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Tensions in the Asian Trinity: China - Japan - U.S.A. Tensions in the Asian Trinity: China - Japan - U.S.A.
by Rene Wadlow
2023-02-02 08:26:54
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After five years of growing tensions among China Japan and the U.S.A., U.S. Secretary of State Antony Blinken will make an official visit to Beijing on 5-6 February 2023. 

There is a long list of possible issues to discuss although the list of common actions may be much shorter.  Probably at the head of the list is the Russian invasion of Ukraine and its geopolitical and economic impact.  There follows the status of Taiwan.  Some have made a parallel between the Russian intervention in Ukraine  and a possible attack on Taiwan. Russian difficulties in Ukraine have no doubt been discussed in Beijing, and the parallel discarded.  The role of North Korea and its military potential is a concern to China, to the U.S.A. and also Japan.  The economic ties of North Korea to China as well as relations between North and South Korea is as aspect of the same Korean issue.  The dramatic growth of Japanese government investment in the military and security sector, no doubt related to its view of Chinese power, will be an aspect of the China-U.S.A. talks. A full two days is ahead of the delegations.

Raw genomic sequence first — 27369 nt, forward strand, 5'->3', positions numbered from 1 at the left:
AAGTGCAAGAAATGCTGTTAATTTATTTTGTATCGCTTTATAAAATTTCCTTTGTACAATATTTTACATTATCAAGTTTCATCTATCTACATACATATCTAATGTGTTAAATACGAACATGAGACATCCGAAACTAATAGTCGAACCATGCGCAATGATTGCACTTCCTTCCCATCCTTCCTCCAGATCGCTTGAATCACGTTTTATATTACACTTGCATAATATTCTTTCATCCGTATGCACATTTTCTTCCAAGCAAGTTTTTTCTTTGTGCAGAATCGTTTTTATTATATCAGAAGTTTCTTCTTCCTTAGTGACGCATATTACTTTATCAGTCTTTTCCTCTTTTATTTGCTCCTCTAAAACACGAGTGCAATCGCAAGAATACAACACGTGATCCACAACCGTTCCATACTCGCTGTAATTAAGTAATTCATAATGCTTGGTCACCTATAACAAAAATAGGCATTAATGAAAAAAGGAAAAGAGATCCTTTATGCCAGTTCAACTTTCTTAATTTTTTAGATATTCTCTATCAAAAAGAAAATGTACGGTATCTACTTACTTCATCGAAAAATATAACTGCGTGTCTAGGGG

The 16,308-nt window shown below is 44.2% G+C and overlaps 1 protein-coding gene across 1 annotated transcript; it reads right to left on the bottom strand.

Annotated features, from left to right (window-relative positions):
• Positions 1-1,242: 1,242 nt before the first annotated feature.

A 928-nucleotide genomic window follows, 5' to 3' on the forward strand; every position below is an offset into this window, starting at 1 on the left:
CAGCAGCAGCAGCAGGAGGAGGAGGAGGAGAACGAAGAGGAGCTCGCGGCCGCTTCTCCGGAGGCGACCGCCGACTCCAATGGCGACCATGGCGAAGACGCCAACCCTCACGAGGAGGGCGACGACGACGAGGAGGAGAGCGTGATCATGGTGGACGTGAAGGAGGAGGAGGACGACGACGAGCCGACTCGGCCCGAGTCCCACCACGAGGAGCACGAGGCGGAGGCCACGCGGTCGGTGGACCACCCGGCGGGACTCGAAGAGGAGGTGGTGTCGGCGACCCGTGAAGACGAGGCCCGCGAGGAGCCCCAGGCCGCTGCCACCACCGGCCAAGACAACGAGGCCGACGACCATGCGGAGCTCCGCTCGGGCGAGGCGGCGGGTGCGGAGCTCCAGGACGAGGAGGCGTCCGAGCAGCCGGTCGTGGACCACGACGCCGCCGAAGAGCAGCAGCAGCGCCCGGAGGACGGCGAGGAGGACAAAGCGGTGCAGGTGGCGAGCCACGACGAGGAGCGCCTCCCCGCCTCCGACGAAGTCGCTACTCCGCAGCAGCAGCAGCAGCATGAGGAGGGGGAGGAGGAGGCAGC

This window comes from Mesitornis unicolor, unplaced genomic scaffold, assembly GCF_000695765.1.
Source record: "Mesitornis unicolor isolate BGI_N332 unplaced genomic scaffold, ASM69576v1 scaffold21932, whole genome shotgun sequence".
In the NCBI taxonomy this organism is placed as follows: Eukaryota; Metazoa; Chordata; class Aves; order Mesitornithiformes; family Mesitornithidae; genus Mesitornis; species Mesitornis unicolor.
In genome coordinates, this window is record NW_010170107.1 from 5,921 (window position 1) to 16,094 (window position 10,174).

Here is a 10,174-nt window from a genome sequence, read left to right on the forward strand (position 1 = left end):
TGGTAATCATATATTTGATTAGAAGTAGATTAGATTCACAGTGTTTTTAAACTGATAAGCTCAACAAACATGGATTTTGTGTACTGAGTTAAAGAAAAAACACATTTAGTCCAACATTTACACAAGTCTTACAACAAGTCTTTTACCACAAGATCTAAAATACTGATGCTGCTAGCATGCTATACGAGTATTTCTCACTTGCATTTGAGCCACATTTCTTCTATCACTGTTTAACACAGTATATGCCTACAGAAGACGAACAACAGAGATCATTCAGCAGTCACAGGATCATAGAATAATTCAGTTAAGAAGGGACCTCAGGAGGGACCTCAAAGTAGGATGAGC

Tensions among China, Japan, and the U.S.A. in the 1930s led to the Asian theatre of World War Two at the start of the 1940s.  The war transformed the three countries helping to bring the Communists to power in China, re-structuring power and economic relations within Japan, and establishing the United States as a world power ready and willing to play an active role in world politics.  Events in Asia led to the start of the Cold War and even a "Hot War" as the 1950 War in Korea started.

It is unlikely that current tensions will have as dramatic an impct.  However, the "rise of China" is real and will transform - or at least modify deeply - relations in Asia.

At this stage, it is not clear what Track Two diplomacy    (informal contacts among academics, journalists, NGOs)  can do.  There are a good number of bilateral contacts among students - Chinese students in the U.S.A. and Chinese students in Japan, but there are few contacts of the three together.  Informal discussions  among the Asian Trinity should be considered and preliminary contacts made.


René Wadlow, President, Association of World Citizens

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